The Beatles sometimes had to devise creative ways to get through their many interviews, which tended to be at the reporter’s expense. It didn’t help that the press gave them nicknames that didn’t truly represent their personalities or that they often asked stupid or irrelevant questions.
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The press gave the Fab Four nicknames that weren’t actually accurate
In The Beatles’ early career, the press observed the band during interviews and gave them “tags” based on their apparent personalities. John Lennon was the witty Beatle, Paul McCartney was the cute one, George Harrison the quiet one, and Ringo Starr was, well, Ringo Starr.
All of the nicknames couldn’t have been farther from the truth. The Beatles were many things, but the press didn’t care enough to discover who they were as people.
Their labels were only half the issue. Once The Beatles’ fame skyrocketed, they had to deal with tons more interviews filled with uninspiring, uninteresting, foolish, and often head-scratching questions.
The press wanted something from the group just as much as the fans did. They packed into rooms and did what they had to to get a witty remark or something else from the band that they could use to sell hundreds of newspapers. Once, George got angry when The Beatles’ press agent added more interviews to his schedule and threw orange juice in his face in frustration.
So, The Beatles needed to do something to get them through the often grueling interviews.
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George Harrison said The Beatles sometimes made up inside jokes about reporters to ‘survive’ interviews
According to George Harrison on George Harrison: Interviews and Encounters, George said that most of The Beatles’ interviews were boring. To survive them, the group used to make inside jokes about the reporter.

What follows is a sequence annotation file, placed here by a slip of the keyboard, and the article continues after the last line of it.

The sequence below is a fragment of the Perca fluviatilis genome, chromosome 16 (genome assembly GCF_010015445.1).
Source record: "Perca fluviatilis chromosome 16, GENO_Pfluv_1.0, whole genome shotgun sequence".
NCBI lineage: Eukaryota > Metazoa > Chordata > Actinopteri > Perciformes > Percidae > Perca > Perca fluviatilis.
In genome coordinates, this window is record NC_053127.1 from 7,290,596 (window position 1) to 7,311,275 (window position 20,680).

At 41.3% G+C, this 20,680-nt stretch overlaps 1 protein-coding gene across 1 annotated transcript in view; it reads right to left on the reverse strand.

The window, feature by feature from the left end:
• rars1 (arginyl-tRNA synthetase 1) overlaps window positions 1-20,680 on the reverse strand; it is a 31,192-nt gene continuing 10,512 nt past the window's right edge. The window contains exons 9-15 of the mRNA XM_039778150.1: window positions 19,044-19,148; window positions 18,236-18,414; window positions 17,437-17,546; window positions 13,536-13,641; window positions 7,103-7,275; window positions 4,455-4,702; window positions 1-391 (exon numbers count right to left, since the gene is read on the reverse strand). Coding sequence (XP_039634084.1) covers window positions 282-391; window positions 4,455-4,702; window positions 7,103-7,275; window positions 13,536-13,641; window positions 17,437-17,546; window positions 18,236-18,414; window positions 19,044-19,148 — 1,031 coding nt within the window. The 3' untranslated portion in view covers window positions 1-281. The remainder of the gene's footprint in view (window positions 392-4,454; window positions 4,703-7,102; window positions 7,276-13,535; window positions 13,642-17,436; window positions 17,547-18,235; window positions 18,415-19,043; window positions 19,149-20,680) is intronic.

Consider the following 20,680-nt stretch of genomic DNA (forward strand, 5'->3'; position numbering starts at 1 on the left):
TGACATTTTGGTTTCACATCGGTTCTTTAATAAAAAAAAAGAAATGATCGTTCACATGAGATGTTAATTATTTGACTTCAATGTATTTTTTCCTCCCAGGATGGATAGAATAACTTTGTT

“Were you bored by all that?” a television host asked him, in 1988, of the band’s seemingly unending interview circuit. George replied, “Well, sometimes it was boring, sometimes we’d just make fun of them. We’d have our own little in jokes, you know, to get through. It’s like a survival kind of thing.”
The Beatles helped each other during interviews in many ways.
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The Beatles kept their interviews going with witty remarks
During a 1977 interview with Crawdaddy (per George Harrison on George Harrison), George explained that The Beatles had enough confidence in coming to America for the first time. However, they were nervous performing on The Ed Sullivan Show. Most of their interviews were packed with nervous energy too.
“I remember them asking us, did we know who Walter Cronkite was,” George said. “And I said, ‘I dunno, isn’t he somebody on the television?’ You know, things like that were good because they all had fun—the people asking questions and the press; us being naive and not seeming to care about that sort of thing.”
Crawdaddy asked, “Was there ever a tendency to still act naive after you wised up?”
George replied, “I dunno, but by that time, you know, we’d got into that whole sort of routine that we used to have, you know, at press conferences. A lot of it was just nervous energy. You know, just for jokes and stuff which everybody seemed to like.
“That was one of the big helps for the Beatles at the time: If anybody dried up in the press conferences there was always somebody else there with a smart answer. There was always a good balance, so nobody could every really quite nail us.”
Unfortunately, The Beatles felt they had to continue playing the parts the press gave them. George had it the easiest, though. As the “quiet Beatle,” he didn’t have to talk if he didn’t want to. The press stayed away from him anyway because they thought he’d produce dead air.
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